Ken Jones has several chapters in his life that relate to his military tour of service. He suffered battle wounds and PTSD.

Now, from a healthy place, and a giving heart, he wants to help fellow, contemporary, vets return Stateside. He offers two free ebooks to anyone interested in the combat experience and in PTSD, "Life After Combat" and "When Our Troops Come Home"

Listed below is a stream of consciousness set of posts that he did recently on Twitter on August 24-25, 2010.

August 24-25 2010

This is a conversation I had with Ken which began with my asking a question, then led to another compelling personal account by a candid and thoughtful person.

Bill: @akvet, what do you think about this notion: The Fog of War can hide the Dogs of War.

Ken: "The Fog of War can hide the Dogs of War" Interesting. Can you give me a bit more context Bill?

Bill:
In the heat of battle, people can do things that they would otherwise never do. Maybe overly poetic and not finally useful :)

Bill:
"cry havoc and let slip the dogs of war" is from Shakespeare

Bill:
http://www.phrases.org.uk/meanings/105600.html

Ken:
@BillNigh "In the heat of battle, people can do things that they would otherwise never do." I've been thinking about this, Bill.

I'll share a story with you
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Jim Bondsteel was my Bro. http://bit.ly/b0OsxO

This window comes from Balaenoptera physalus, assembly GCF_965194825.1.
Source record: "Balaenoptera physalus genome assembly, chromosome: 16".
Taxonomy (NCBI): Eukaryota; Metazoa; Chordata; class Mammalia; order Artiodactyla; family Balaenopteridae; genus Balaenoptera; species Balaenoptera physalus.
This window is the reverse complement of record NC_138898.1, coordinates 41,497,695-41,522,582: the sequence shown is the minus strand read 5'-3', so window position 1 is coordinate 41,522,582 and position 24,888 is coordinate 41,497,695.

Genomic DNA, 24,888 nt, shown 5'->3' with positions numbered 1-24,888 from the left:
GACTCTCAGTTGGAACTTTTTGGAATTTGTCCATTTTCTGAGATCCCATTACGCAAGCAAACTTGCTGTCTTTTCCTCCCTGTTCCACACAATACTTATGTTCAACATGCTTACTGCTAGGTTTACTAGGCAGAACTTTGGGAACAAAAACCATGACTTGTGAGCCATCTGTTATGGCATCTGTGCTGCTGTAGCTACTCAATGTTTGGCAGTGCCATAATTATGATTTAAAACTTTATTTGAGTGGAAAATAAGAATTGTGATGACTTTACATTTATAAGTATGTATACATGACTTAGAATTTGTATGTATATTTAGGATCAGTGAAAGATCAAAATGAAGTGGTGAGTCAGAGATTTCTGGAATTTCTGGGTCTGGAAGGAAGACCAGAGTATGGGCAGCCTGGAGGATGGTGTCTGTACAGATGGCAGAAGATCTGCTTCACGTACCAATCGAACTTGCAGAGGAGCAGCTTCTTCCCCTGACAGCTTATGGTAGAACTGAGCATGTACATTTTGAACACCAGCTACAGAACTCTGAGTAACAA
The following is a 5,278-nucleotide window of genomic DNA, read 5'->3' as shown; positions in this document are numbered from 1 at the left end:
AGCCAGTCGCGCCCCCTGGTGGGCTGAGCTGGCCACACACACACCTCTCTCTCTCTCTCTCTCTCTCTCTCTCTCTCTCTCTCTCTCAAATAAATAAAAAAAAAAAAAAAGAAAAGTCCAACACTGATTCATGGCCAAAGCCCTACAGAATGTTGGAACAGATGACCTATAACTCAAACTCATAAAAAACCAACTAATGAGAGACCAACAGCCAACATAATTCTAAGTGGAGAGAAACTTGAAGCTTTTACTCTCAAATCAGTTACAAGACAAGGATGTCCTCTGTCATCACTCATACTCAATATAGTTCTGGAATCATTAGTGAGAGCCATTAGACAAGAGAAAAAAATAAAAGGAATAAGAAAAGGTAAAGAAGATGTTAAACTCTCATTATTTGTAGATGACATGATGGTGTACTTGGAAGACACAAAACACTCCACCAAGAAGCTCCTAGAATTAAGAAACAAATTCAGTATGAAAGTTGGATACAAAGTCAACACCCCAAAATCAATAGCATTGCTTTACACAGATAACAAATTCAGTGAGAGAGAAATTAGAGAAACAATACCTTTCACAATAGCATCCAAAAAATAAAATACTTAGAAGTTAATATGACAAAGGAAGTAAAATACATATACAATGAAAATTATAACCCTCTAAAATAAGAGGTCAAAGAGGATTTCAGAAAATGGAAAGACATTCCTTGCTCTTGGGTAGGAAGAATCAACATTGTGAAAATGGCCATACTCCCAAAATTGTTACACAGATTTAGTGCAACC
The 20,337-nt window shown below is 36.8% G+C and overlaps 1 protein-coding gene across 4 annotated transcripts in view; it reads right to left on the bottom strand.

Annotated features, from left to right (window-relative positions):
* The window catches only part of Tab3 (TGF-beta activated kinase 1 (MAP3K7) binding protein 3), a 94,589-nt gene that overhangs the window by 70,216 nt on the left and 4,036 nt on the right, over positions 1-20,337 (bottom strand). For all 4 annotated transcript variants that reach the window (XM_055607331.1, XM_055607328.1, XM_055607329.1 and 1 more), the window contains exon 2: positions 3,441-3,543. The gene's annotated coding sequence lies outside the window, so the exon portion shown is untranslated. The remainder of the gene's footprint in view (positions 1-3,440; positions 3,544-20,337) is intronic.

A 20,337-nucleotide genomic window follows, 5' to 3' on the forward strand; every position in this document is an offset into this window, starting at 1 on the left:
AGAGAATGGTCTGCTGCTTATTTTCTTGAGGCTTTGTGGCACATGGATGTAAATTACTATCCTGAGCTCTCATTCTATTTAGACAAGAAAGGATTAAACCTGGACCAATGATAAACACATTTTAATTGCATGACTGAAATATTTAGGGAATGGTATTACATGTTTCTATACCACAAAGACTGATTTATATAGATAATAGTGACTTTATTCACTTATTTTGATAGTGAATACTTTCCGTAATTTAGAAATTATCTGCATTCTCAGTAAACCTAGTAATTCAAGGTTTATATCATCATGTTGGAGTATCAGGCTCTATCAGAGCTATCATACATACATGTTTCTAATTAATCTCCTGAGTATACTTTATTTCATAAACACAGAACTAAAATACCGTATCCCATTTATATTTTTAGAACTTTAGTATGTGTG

Before he was killed in a traffic accident we shared some pretty candid conversations

Jim did four tours in Viet Nam. Early on he was just a young grunt like the rest of us.

When Jim became a sergeant, he also became a squad leader. When that happened he was moved to take over a different squad.

The thinking is that as an NCO you need to be able direct people and personal friendships may hamper that ability.

Of course Jim was bonded to his brothers in his original squad.

And the code is always there: "Take care of your people at any price, including your own life".

Not long after this took place his unit was in the bush and got ambushed.

The squad walking point was the squad he had been part of - his Bros

The short version is that this ambush was what is generally charaterized in the vernacular as a "Class A S#*t Storm."

The lead elements had been hit hard. Jim's Bros were down and not moving.

Jim's squad was toward the rear of the formation. The fire Charlie was putting out was heavy and continuous.

Whatever leadership was left in the front was dead, wounded, or pinned down.

That's the point at which Jim said "Follow me!" and began to assault Charlie. Jim got to his Bros.

Some were already dead. Others they got onto Dustoffs. Along the way Jim's assault broke Charlie's ambush.

We talked about that day in some detail. Jim was awarded the Silver Star for what he did that day.

As we talked about what happened Jim went into the 1,000 yard stare where grunts go when they are reliving something.

I waited. When he came back to the present Jim looked at me. "I didn't want a Silver Star. I wanted to get to my people. That's all."

Jim killed a number of people that day. The "dogs of war?" Truly.

When the animal within is turned loose rabid dogs pale in comparison.

There is no high higher than a killing high. Later we call it Valor.

I miss Jim a lot.
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